And therefore Crates replied to the man who asked, "What will be in it for me after I become a philosopher?" "You will be able," he said, "to open your wallet easily and with your hand scoop out and dispense lavishly instead of, as you do now, squirming and hesitating and trembling like those with paralyzed hands. Rather, if the wallet is full, that is how you will view it; and if you see that it is empty, you will not be distressed. And once you have elected to use the money, you will easily be able to do so; and if you have none, you will not yearn for it, but you will live satisfied with what you have, not desiring what you do not have nor displeased with whatever comes your way."[22]

"Diogenes in his barrel and Crates of Thebes who gives up wealth for virtue." 15th-century manuscript.

His philosophy was infused with a gentle, rich humour. He urged people not to prefer anything but lentils in their meals, because luxury and extravagance were the chief causes of seditions and insurrections in a city.[23] This jest would later be the cause of much satire, as in book 4 of Athenaeus' Deipnosophistae where a group of Cynics sit down for a meal and are served course after course of lentil soup.[24]

One of his poems parodied a famous hymn to the Muses written by Solon. But whereas Solon wished for prosperity, reputation, and "justly acquired possessions," Crates had typically Cynic desires:

Glorious children of Memory and Olympian Zeus,

Muses of Pieria, listen to my prayer!
Give me without ceasing food for my belly
Which had always made my life frugal and free from slavery. . . .
Make me useful to my friends, rather than agreeable.
As for money, I do not wish to amass conspicuous wealth,
But only seek the wealth of the beetle or the maintenance of the ant;
Nay, I desire to possess justice and to collect riches
That are easily carried, easily acquired, and are of great avail to virtue.
If I may but win these, I will propitiate Hermes and the holy Muses,

Not with costly dainties, but with pious virtues.[25]

There are also several fragments surviving of a poem Crates wrote describing the ideal Cynic state which begins by parodying Homer's description of Crete.[26] Crates' city is called Pera, which in Greek refers to the beggar's wallet which every Cynic carried:

There is a city Pera in the midst of wine-dark Tuphos,

Fair and fruitful, filthy all about, possessing nothing,
Into which no foolish parasite ever sails,
Nor any playboy who delights in a whore's ass,
But it produces thyme, garlic, figs, and bread,
For which the citizens do not war with each other,

Nor do they possess arms, to get cash or fame.[27]

The word tuphos (Greek: τῦφος) in the first line, is one of the first known Cynic uses of a word which literally means mist or smoke. It was used by the Cynics to describe the mental confusion which most people are wrapped-up in. The Cynics sought to clear away this fog and to see the world as it really is.

Later cultural references

The relationship between Crates and Hipparchia became the subject of a number of fictional accounts, such as the play Spozalizio d' Ipparchia filosofa, wrote by Italian nun Clemenza Ninci in the 17th century, or Christoph Martin Wieland's novel Krates und Hipparchia (1804). A fictional biography of Crates was written by French author Marcel Schwob in his 1896 work Vies imaginaires.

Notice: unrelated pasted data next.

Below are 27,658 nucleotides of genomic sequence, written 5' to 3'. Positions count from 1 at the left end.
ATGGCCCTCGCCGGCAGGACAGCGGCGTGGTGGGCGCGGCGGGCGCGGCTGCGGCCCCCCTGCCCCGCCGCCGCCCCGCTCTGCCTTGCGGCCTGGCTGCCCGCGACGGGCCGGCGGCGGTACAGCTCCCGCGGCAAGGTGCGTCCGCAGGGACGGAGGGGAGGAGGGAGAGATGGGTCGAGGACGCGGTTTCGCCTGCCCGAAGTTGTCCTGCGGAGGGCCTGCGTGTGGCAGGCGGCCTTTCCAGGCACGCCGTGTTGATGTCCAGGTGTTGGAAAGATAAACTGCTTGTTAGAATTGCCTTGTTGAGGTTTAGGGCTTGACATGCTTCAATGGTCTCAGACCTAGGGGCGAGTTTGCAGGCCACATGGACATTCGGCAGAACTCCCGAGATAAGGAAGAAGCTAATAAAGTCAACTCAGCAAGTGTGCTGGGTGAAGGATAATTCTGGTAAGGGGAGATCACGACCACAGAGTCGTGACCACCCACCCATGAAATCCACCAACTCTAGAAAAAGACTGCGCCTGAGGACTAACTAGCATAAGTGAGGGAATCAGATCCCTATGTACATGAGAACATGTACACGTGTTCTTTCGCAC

1. Tiziano Dorandi, Chapter 2: Chronology, in Algra et al. (1999) The Cambridge History of Hellenistic Philosophy, page 52. Cambridge
  2. His year of birth is uncertain. He flourished c. 328–5 BC (Olympiad 113) according to Diogenes Laërtius (vi. 87). 365 BC is a reasonable guess for his year of birth.
  3. Diogenes Laërtius, vi. 87–88
  4. 4.0 4.1 Diogenes Laërtius, vi. 93
  5. Diogenes Laërtius, vi. 85
  6. Seneca, Epistles, 10.1
  7. Plutarch, Moralia: On the Tranquillity of the Mind.
  8. Julian, Orations, 6.201b.
  9. Plutarch, Symposiacs, 2.1.
  10. Julian, Orations, 6.201b from G. Reale, (1980), The Concept of First Philosophy and the Unity of the Metaphysics of Aristotle, page 34. SUNY Press. See also Apuleius, Florida, xiv, who makes a similar statement.
  11. Diskin Clay, Picturing Diogenes, in R. Bracht Branham, Marie-Odile Goulet-Cazé, (2000), The Cynics: The Cynic Movement in Antiquity and Its Legacy, pages 372–3.
  12. Diogenes Laërtius, vi. 88
  13. Diogenes Laërtius, i. 15, vi. 105, vii. 2, etc.
  14. Diogenes Laërtius, vi. 91. Cf. vii. 4
  15. Diogenes Laërtius, vi. 94
  16. Diogenes Laërtius, vi. 82
  17. 17.0 17.1 17.2 Diogenes Laërtius, vi. 95. The list of pupils at vi. 95 are at the end of the Life of Metrocles, but probably refer to Crates. Cf. R. Bracht Branham, Marie-Odile Goulet-Cazé, (2000), The Cynics: The Cynic Movement in Antiquity and Its Legacy, pages 392, 398; pointing out that Diogenes Laërtius vi. 98 also returns to the biography of Crates.
  18. Suda, Stilpo
  19. The Suda (Cleanthes) is the only source for this claim.
  20. Plutarch, Moralia: How to know a Flatterer from a Friend.
  21. 21.0 21.1 Diogenes Laërtius, vi. 98
  22. Teles, Fragment 4a, from E. O'Neill, (1977), Teles: The Cynic Teacher. Missoula
  23. Plutarch, Moralia: Rules for the Preservation of Health.
  24. Athenaeus, Deipnosophists iv. 157
  25. Julian, Orations, 6.199d-200a, from L. Navia, (1996), Classical Cynicism: A Critical Study, Greenwood Press
  26. Homer, Odyssey 19.172–74
  27. Crates, Fragment 6, from K. Gutzwiller, (2007), Guide to Hellenistic Literature, page 136. Blackwell Publishing